The Surprising Reason Skittles Are Banned In Other Countries

It turns out that when you "taste the rainbow" by eating Skittles, you might just be tasting something else you probably didn't bargain for, too. Titanium dioxide is an additive found in the popular candy, not to mention many other foods, like soups, sandwich spreads, and Starburst, says Everyday Health. Although it's still ever-present in the United States, some other countries are far more skeptical of the ingredient, thanks to reports that the additive damages DNA over time. This can possibly give those who consume it a higher risk of cancer.

In fact, the European Union announced in 2021 that titanium dioxide is not considered safe in food, even though dangerous effects have yet to be proven. Still, experts haven't been able to prove that it's entirely unsafe, either. Per Everyday Health, it's likely that Skittles (and other foodstuffs containing the additive) will eventually be banned. Sweden and Norway have already banned the confection, says Eat This, Not That, but those two countries are ahead of the pack for an entirely different reason.

The real reason Sweden and Norway banned Skittles

Despite the E.U.'s concerns, Skittles aren't banned in Sweden and Norway because of the titanium dioxide additive inside the candy. In fact, the countries are more concerned about allergic reactions and hyperactivity in children caused by the product's food coloring dyes, yellow 5 and yellow 6, per Eat This, Not That

Elsewhere in the E.U., if you get your hands on a packet of Skittles, they will probably taste a little different because they are colored naturally using spices, veggies, and fruits. Though the E.U. hasn't banned yellow 5 and yellow 6 dyes, it requires that any food containing the colorings must be packaged with a warning that reads: "may have an adverse effect on activity and attention in children," according to The New York Times.

Meanwhile, in the U.S., the Food & Drug Administration does note that yellow dye 5, which is used in a lot more products besides Skittles, sometimes causes reactions such as hives and itching. As a result, it must be noted on labels. So, the next time you break out in itchy bumps after eating a handful of Skittles, at least you'll know why.

American concerns about Skittles' ingredients are growing

While yellow 5 and 6 dyes are not banned in the U.S., support in favor of banning them has been building. In 2015, for example, Kraft removed the food colorants from its famously glowing-orange mac and cheese powder, noted CBS. The move was not necessarily because of the E.U.'s ban on the dyes; Kraft had already removed yellow 5 and 6 from its European products, and it chose to do the same Stateside because customers were "looking for simpler, more natural ingredients."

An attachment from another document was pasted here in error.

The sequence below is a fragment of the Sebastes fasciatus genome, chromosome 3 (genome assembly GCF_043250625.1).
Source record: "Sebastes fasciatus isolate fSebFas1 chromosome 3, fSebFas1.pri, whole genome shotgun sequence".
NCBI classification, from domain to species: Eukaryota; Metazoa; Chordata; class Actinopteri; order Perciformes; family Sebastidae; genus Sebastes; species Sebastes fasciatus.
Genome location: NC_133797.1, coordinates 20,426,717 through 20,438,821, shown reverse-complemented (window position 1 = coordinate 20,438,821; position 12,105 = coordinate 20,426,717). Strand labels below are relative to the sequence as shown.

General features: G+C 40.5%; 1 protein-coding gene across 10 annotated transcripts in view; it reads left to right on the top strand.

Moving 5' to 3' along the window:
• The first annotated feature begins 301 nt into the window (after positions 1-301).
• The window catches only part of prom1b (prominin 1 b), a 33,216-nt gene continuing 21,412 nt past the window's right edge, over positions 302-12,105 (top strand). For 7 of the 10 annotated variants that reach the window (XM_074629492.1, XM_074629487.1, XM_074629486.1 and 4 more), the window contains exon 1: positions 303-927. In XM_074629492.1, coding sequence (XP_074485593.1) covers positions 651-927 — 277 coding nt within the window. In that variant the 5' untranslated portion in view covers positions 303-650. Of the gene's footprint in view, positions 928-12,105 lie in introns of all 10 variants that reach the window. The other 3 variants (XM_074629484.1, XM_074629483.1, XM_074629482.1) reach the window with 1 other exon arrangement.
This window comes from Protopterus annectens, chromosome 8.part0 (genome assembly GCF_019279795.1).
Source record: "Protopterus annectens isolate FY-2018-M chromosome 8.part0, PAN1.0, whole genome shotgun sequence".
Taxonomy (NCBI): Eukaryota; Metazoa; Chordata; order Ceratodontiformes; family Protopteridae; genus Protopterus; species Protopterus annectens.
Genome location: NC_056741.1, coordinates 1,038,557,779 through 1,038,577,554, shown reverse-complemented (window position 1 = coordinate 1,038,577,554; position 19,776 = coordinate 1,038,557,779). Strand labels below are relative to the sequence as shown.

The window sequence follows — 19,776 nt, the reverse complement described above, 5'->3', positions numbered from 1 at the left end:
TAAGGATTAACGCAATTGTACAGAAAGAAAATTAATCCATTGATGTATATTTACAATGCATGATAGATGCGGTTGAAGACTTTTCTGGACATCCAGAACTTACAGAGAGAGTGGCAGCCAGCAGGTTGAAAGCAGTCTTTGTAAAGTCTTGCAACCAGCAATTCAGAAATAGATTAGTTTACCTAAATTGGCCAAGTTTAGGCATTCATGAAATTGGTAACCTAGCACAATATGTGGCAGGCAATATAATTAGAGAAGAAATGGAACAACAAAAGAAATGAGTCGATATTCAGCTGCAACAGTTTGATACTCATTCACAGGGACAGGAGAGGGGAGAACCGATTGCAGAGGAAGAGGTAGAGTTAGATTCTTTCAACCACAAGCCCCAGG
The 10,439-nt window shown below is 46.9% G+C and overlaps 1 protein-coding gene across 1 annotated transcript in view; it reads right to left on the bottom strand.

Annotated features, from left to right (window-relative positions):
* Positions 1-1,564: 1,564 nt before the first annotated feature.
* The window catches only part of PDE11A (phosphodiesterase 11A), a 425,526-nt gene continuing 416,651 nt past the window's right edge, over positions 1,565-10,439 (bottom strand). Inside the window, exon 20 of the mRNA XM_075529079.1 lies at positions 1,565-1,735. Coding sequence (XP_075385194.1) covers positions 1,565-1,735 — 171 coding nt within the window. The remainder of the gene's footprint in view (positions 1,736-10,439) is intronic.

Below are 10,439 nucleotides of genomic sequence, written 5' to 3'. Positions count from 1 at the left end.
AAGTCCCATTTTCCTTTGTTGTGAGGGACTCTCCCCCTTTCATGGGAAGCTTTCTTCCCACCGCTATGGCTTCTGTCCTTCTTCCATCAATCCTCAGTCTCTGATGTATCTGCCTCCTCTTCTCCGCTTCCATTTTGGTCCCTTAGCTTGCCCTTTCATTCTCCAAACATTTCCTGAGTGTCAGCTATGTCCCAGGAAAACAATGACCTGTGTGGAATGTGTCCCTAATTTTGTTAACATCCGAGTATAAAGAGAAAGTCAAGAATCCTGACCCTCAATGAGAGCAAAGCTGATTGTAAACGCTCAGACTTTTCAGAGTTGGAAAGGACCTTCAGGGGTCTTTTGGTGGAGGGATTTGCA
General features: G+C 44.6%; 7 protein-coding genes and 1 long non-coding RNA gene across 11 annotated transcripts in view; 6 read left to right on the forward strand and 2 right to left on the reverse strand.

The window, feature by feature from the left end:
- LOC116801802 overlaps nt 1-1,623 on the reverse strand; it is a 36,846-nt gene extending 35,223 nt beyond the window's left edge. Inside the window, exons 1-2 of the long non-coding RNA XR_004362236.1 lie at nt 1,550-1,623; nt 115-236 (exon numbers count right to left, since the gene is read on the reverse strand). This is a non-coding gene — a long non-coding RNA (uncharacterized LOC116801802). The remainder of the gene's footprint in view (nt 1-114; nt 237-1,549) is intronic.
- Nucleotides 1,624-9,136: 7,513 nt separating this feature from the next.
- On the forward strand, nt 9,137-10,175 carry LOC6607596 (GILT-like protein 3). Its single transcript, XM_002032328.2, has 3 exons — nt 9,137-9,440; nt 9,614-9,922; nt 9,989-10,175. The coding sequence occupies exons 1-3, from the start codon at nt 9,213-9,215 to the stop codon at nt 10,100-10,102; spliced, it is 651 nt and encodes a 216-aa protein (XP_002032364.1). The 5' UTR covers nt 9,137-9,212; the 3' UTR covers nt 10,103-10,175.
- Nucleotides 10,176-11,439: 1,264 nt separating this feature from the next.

Skittles became part of the conversation about controversial food additives in May of 2021, when the Environmental Working Group urged the government to ban titanium dioxide. A press release issued by the group explained that the European Food Safety Authority found evidence that the titanium dioxide used to color Skittles, Starbursts, and other "ultraprocessed foods" is toxic. "Too often, the FDA allows the food and chemical industry to determine which ingredients are safe for consumption," EWG nutritionist and registered dietitian Aurora Meadows said. According to Healthline, titanium dioxide is a pigment used to make the colors of candies and even non-edible products more intense. Skittles have yet to be banned in the U.S., but the pressure to at least change their ingredients is certainly there.

Will there one day be a naturally colored Skittles rainbow in the U.S.?

The likelihood of candies being completely removed from the market is low, even in the E.U. How, then, are Skittles bringing the rainbow to countries that ban commonly used artificial colorings? With nature, of course. European Skittles are hued with vegetables, fruits, and spices, as Eat This, Not That reports, and Food52 lists several other plants from which we can derive natural food colorings. Yellow, for example, can easily be made with saffron or turmeric, highly staining spices that should be familiar to most home cooks. Other sources include beets, squid ink, and matcha. Of course, the resulting candy might taste different, but it would at least be safer for consumption.

For some consumers, natural colorings still might not make Skittles worth eating. When Mars, the owner of Skittles, announced in 2016 that it will work toward transitioning to natural dyes (by 2021, actually), Grub Street called the company's move "misguided." The writer's point wasn't that we should continue to eat these chemicals. The point was that if you look at the ingredients list for Skittles, none of it is natural. The entire candy would have to change to be considered unprocessed.